QUICK AND DIRTY: LIVE FROM LOCARNO
The story takes place in a farm at the heart of the dense Indonesian rainforest, in what was then known as the Dutch East Indies, in the year of 1900. Agatha (Renee Soutendijk) and her husband (Hans Dagelet) are the ageing owners of a the plantation and the factory. They enjoy a comfortable lifestyle, with a horde of employees ensuring that the business runs smoothly. Slavery has been abolished, however working conditions are barely commendable, and payments are often delayed. Jan has a child with his employee Siti (Hayati Azis), a young boy called Karel. The topic of the child’s fatherhood remains tacit, allowing Agatha and Siti to retain a civilised relationship.
Agatha is the first woman to take matters into her own hands, seeking a very strange type of liberation from her relative stability. Her meticulous actions lead to Jan’s death. She urges her son Cornelis (Florian Myjer) and his heavily pregnant friend (an equally unhappy) wife Josefien (Lisa Zweerman) to travel from the Netherlands in order to help her to run the business, and sort his father’s inventory. Nobody was prepared for what would come next. Jan wrote a testament naming his “only legitimate son” as his sole heir. That’s not European Cornelis, but instead the small, olive-skinned Karel. This leaves Agatha penniless, shocked and despondent, while also subverting colonial power relations. Maybe it’s time for the last Dutch settlers to leave? Cornelis suggests that his mother should move to Europe, but the old woman refuses to budge. She is profoundly attached to the land where she spent her entire life.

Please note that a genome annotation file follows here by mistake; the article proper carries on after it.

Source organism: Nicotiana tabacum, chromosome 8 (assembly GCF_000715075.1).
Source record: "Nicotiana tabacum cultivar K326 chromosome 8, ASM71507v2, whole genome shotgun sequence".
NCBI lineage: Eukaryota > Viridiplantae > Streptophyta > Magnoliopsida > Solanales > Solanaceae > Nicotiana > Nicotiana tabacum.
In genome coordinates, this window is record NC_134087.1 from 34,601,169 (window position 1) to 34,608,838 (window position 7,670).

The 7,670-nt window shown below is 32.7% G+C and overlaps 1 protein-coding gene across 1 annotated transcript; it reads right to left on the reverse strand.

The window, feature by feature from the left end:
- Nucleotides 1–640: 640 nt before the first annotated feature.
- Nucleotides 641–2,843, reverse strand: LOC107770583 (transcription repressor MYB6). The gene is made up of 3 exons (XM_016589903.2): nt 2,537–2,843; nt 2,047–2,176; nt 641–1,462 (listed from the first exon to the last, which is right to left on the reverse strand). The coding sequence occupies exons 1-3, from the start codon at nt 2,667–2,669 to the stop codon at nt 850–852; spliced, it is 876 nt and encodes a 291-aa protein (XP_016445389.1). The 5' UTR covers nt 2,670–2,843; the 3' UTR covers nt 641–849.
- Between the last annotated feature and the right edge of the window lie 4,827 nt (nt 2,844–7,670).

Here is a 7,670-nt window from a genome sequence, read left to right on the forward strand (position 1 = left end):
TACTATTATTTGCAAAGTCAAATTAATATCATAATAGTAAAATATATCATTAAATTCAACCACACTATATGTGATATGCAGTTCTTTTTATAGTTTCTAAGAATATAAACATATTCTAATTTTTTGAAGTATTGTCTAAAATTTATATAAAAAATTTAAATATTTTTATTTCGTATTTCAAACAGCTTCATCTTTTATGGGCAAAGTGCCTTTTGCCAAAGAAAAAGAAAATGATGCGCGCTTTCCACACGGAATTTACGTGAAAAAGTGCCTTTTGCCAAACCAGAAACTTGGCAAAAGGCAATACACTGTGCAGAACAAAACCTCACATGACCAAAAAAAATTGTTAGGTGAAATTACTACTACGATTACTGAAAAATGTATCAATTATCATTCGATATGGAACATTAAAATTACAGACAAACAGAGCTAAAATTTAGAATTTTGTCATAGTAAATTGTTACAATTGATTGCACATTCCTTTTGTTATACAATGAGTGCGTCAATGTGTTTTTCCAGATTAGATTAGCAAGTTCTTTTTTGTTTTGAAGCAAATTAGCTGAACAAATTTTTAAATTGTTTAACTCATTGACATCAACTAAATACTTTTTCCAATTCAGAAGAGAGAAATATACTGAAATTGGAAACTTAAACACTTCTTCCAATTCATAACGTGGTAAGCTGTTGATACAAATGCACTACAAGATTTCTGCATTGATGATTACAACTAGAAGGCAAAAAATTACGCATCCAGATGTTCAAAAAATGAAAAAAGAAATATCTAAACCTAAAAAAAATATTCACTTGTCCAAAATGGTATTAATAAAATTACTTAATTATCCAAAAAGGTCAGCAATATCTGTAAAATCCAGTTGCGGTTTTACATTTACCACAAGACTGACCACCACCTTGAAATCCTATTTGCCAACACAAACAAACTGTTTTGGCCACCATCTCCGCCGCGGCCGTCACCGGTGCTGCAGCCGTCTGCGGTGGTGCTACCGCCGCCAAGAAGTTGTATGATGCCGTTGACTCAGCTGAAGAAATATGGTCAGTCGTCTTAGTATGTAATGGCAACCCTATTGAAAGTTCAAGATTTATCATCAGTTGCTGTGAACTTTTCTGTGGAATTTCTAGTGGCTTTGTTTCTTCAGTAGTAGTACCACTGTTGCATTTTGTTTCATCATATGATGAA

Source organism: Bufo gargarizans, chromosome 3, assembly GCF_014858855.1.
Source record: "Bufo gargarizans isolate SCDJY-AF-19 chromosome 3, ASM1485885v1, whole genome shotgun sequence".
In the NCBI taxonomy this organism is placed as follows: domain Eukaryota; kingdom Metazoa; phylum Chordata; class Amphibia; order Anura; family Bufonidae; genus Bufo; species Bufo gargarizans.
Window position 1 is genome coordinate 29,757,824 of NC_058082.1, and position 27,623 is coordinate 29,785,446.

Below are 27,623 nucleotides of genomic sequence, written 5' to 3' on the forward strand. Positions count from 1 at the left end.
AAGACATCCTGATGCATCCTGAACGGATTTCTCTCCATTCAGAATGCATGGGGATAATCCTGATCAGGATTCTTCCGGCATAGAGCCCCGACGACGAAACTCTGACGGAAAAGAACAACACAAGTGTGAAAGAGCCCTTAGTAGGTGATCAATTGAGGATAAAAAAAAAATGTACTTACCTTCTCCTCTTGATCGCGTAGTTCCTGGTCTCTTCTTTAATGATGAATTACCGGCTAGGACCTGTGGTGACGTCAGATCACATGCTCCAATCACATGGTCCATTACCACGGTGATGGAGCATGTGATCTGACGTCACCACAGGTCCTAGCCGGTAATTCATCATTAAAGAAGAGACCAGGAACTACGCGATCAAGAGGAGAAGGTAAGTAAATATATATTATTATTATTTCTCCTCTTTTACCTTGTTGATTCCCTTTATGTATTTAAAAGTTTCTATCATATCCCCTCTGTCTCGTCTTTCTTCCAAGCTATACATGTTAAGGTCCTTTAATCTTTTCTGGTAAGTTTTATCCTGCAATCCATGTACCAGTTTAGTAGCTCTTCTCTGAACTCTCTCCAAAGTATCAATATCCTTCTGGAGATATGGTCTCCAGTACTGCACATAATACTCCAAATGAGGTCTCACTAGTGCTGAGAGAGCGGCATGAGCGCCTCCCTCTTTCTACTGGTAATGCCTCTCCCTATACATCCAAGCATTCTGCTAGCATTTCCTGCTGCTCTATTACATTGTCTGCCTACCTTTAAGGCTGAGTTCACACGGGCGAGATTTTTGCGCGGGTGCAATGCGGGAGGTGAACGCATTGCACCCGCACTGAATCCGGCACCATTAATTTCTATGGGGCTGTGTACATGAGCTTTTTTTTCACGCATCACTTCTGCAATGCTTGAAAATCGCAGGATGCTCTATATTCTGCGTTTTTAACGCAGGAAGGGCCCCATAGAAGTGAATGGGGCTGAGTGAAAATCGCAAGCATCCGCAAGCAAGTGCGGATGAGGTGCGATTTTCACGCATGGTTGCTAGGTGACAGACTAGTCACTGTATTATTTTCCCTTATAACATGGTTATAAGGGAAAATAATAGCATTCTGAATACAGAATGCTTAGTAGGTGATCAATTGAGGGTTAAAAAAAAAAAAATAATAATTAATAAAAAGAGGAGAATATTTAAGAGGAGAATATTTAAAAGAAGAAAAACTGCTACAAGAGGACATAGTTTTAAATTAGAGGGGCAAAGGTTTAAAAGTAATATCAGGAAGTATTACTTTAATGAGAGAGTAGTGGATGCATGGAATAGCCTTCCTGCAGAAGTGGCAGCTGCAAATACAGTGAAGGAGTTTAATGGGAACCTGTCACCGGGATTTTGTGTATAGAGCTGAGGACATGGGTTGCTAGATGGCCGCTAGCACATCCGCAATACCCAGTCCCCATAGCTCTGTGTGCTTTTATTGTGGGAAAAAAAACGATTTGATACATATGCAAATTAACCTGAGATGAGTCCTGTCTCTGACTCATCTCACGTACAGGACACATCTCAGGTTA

Siti is the second strong woman. She has plans for herself and her child, as well as an allegiance towards the workers with whom she shares the ethnicity. She has an affair with the charming and muscular Reza (Muhammad Khan), but refuses to flee with her people. She doesn’t want to return to her origins. In fact, she has never been to the place of her origins (the film once again delves into an elusive sense of belonging). While it is her self-determination that prevails, the real motives that drive Siti are never entirely clear. She is mysterious and ambiguous, the most complex character in the film. A deeply introspective, cathartic dance at the end of the 102-minute story emphasises that she alone is the master of her steps, in one of the film’s most powerful scenes.
Josefien is the third strong-willed female character. Unlike her mother-in-law, she despise the rainforest: she finds the smells and the flies vomit-inducing, the slow passing of time excruciating. She wears the trousers in the relationship with the hesitant and dispassionate Cornelis. Despite her protruding belly, she is bursting with sexual desire, and her husband is hardly prepared to meet her needs. And she is the one who makes the decisions, spurring her spouse on as required, while also manipulating others around her in order to achieve her main objective: returning to the Netherlands. What all three women have in common is that they are in firm control of their body, as their choices gradually reveal.
Sweet Dreams meditates on colonisation, empowerment and belonging. While Josefien wants to be in Europe, Agatha and Siti want to stay at the rainforest. The identity of these three women is defined by their life and experience, and not by their ethnicity. Agatha is a European whose heart belongs in the Indonesian rainforest. She takes this attachment to an extreme, in the other one of the film’s most powerful scenes. This is a movie that derives its strengths from strong scenes infused with symbolism, rather than complex, multi-threaded dialogues. It is often silence and exuberant body language that prevails. These women communicate with their subtle (and also not-so-subtle) gestures. It helps that the production values are very high: the cinematography is rich and vibrant, with the bursting colours of the rainforest, while music score is pervasive and enveloping (composed of various strings gingerly arranged to enthralling – and at times unsettling – results). This is an elegant arthouse period drama that delivers constant thrills and occasional chills.
Sweet Dreams just premiered in the Official Competition of the 76th Locarno Film Festival. It is the second feature film by Bosnian-Dutch director Ena Sendijarevic, who also wrote both of her movies.